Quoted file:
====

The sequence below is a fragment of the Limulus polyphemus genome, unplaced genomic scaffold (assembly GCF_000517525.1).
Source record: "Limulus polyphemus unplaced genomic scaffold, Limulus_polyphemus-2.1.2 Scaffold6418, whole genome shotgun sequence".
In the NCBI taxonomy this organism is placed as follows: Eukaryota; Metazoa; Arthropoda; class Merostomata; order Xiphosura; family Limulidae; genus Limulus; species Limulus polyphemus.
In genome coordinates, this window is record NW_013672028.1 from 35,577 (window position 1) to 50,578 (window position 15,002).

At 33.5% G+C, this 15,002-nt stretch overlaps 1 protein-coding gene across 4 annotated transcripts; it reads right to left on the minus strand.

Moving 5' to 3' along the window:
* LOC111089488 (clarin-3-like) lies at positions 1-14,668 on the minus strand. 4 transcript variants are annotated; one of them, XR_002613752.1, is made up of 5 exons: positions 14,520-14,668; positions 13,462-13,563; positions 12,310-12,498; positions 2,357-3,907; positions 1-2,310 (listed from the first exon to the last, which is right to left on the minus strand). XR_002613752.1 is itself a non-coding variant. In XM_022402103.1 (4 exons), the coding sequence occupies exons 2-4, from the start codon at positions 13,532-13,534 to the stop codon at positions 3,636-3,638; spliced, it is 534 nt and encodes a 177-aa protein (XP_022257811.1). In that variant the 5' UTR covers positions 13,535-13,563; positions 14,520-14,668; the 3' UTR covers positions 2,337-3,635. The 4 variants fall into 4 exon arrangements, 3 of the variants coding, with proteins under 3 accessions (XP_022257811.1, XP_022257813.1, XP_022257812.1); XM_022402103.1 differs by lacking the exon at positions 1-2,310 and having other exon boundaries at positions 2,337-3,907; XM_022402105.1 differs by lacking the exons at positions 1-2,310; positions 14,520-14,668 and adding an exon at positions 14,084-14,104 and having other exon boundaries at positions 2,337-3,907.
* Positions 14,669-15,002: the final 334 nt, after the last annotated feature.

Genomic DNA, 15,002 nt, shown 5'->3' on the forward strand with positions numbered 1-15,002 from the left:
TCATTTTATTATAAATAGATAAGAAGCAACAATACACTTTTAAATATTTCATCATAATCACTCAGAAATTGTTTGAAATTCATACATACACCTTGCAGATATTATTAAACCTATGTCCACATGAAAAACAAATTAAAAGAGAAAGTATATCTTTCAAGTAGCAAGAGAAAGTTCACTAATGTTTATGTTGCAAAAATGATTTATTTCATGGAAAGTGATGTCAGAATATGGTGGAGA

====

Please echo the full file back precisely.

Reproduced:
The sequence below is a fragment of the Limulus polyphemus genome, unplaced genomic scaffold (assembly GCF_000517525.1).
Source record: "Limulus polyphemus unplaced genomic scaffold, Limulus_polyphemus-2.1.2 Scaffold6418, whole genome shotgun sequence".
In the NCBI taxonomy this organism is placed as follows: Eukaryota; Metazoa; Arthropoda; class Merostomata; order Xiphosura; family Limulidae; genus Limulus; species Limulus polyphemus.
In genome coordinates, this window is record NW_013672028.1 from 35,577 (window position 1) to 50,578 (window position 15,002).

At 33.5% G+C, this 15,002-nt stretch overlaps 1 protein-coding gene across 4 annotated transcripts; it reads right to left on the minus strand.

Moving 5' to 3' along the window:
* LOC111089488 (clarin-3-like) lies at positions 1-14,668 on the minus strand. 4 transcript variants are annotated; one of them, XR_002613752.1, is made up of 5 exons: positions 14,520-14,668; positions 13,462-13,563; positions 12,310-12,498; positions 2,357-3,907; positions 1-2,310 (listed from the first exon to the last, which is right to left on the minus strand). XR_002613752.1 is itself a non-coding variant. In XM_022402103.1 (4 exons), the coding sequence occupies exons 2-4, from the start codon at positions 13,532-13,534 to the stop codon at positions 3,636-3,638; spliced, it is 534 nt and encodes a 177-aa protein (XP_022257811.1). In that variant the 5' UTR covers positions 13,535-13,563; positions 14,520-14,668; the 3' UTR covers positions 2,337-3,635. The 4 variants fall into 4 exon arrangements, 3 of the variants coding, with proteins under 3 accessions (XP_022257811.1, XP_022257813.1, XP_022257812.1); XM_022402103.1 differs by lacking the exon at positions 1-2,310 and having other exon boundaries at positions 2,337-3,907; XM_022402105.1 differs by lacking the exons at positions 1-2,310; positions 14,520-14,668 and adding an exon at positions 14,084-14,104 and having other exon boundaries at positions 2,337-3,907.
* Positions 14,669-15,002: the final 334 nt, after the last annotated feature.

Genomic DNA, 15,002 nt, shown 5'->3' on the forward strand with positions numbered 1-15,002 from the left:
TCATTTTATTATAAATAGATAAGAAGCAACAATACACTTTTAAATATTTCATCATAATCACTCAGAAATTGTTTGAAATTCATACATACACCTTGCAGATATTATTAAACCTATGTCCACATGAAAAACAAATTAAAAGAGAAAGTATATCTTTCAAGTAGCAAGAGAAAGTTCACTAATGTTTATGTTGCAAAAATGATTTATTTCATGGAAAGTGATGTCAGAATATGGTGGAGA